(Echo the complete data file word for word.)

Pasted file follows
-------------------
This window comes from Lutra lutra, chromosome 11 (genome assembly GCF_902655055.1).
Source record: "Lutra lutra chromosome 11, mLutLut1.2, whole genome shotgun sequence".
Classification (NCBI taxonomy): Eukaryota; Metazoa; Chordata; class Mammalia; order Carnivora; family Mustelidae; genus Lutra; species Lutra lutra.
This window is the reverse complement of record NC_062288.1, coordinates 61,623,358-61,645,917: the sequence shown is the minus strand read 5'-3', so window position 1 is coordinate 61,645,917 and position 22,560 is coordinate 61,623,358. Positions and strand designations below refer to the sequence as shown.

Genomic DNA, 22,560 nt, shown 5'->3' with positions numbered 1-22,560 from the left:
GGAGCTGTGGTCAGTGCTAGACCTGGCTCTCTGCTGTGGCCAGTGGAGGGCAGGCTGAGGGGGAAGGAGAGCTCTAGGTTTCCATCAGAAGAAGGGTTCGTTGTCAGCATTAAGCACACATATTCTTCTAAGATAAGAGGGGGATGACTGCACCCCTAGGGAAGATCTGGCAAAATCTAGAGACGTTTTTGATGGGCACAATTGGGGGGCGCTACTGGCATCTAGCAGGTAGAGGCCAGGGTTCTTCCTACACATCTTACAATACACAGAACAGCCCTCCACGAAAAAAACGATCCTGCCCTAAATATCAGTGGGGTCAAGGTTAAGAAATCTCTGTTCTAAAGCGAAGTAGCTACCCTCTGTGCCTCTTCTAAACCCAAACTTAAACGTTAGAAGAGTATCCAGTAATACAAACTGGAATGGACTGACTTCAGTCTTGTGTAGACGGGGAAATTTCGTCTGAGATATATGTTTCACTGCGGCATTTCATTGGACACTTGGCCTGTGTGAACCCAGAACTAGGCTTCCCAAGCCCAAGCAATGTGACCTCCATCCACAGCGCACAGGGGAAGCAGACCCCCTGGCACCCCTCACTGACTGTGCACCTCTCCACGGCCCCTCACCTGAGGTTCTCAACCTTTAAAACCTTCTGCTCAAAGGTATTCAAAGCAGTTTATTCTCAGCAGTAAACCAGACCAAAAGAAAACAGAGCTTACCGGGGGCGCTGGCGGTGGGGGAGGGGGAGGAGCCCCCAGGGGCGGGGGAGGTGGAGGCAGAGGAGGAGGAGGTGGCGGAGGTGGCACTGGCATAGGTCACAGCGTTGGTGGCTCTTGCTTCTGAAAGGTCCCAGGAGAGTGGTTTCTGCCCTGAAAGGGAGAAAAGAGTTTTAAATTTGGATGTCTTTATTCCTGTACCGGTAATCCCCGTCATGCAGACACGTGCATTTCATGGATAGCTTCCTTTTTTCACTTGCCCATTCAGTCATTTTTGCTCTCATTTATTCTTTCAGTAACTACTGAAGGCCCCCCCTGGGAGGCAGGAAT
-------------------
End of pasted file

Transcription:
This window comes from Lutra lutra, chromosome 11 (genome assembly GCF_902655055.1).
Source record: "Lutra lutra chromosome 11, mLutLut1.2, whole genome shotgun sequence".
Classification (NCBI taxonomy): Eukaryota; Metazoa; Chordata; class Mammalia; order Carnivora; family Mustelidae; genus Lutra; species Lutra lutra.
This window is the reverse complement of record NC_062288.1, coordinates 61,623,358-61,645,917: the sequence shown is the minus strand read 5'-3', so window position 1 is coordinate 61,645,917 and position 22,560 is coordinate 61,623,358. Positions and strand designations below refer to the sequence as shown.

Genomic DNA, 22,560 nt, shown 5'->3' with positions numbered 1-22,560 from the left:
GGAGCTGTGGTCAGTGCTAGACCTGGCTCTCTGCTGTGGCCAGTGGAGGGCAGGCTGAGGGGGAAGGAGAGCTCTAGGTTTCCATCAGAAGAAGGGTTCGTTGTCAGCATTAAGCACACATATTCTTCTAAGATAAGAGGGGGATGACTGCACCCCTAGGGAAGATCTGGCAAAATCTAGAGACGTTTTTGATGGGCACAATTGGGGGGCGCTACTGGCATCTAGCAGGTAGAGGCCAGGGTTCTTCCTACACATCTTACAATACACAGAACAGCCCTCCACGAAAAAAACGATCCTGCCCTAAATATCAGTGGGGTCAAGGTTAAGAAATCTCTGTTCTAAAGCGAAGTAGCTACCCTCTGTGCCTCTTCTAAACCCAAACTTAAACGTTAGAAGAGTATCCAGTAATACAAACTGGAATGGACTGACTTCAGTCTTGTGTAGACGGGGAAATTTCGTCTGAGATATATGTTTCACTGCGGCATTTCATTGGACACTTGGCCTGTGTGAACCCAGAACTAGGCTTCCCAAGCCCAAGCAATGTGACCTCCATCCACAGCGCACAGGGGAAGCAGACCCCCTGGCACCCCTCACTGACTGTGCACCTCTCCACGGCCCCTCACCTGAGGTTCTCAACCTTTAAAACCTTCTGCTCAAAGGTATTCAAAGCAGTTTATTCTCAGCAGTAAACCAGACCAAAAGAAAACAGAGCTTACCGGGGGCGCTGGCGGTGGGGGAGGGGGAGGAGCCCCCAGGGGCGGGGGAGGTGGAGGCAGAGGAGGAGGAGGTGGCGGAGGTGGCACTGGCATAGGTCACAGCGTTGGTGGCTCTTGCTTCTGAAAGGTCCCAGGAGAGTGGTTTCTGCCCTGAAAGGGAGAAAAGAGTTTTAAATTTGGATGTCTTTATTCCTGTACCGGTAATCCCCGTCATGCAGACACGTGCATTTCATGGATAGCTTCCTTTTTTCACTTGCCCATTCAGTCATTTTTGCTCTCATTTATTCTTTCAGTAACTACTGAAGGCCCCCCCTGGGAGGCAGGAAT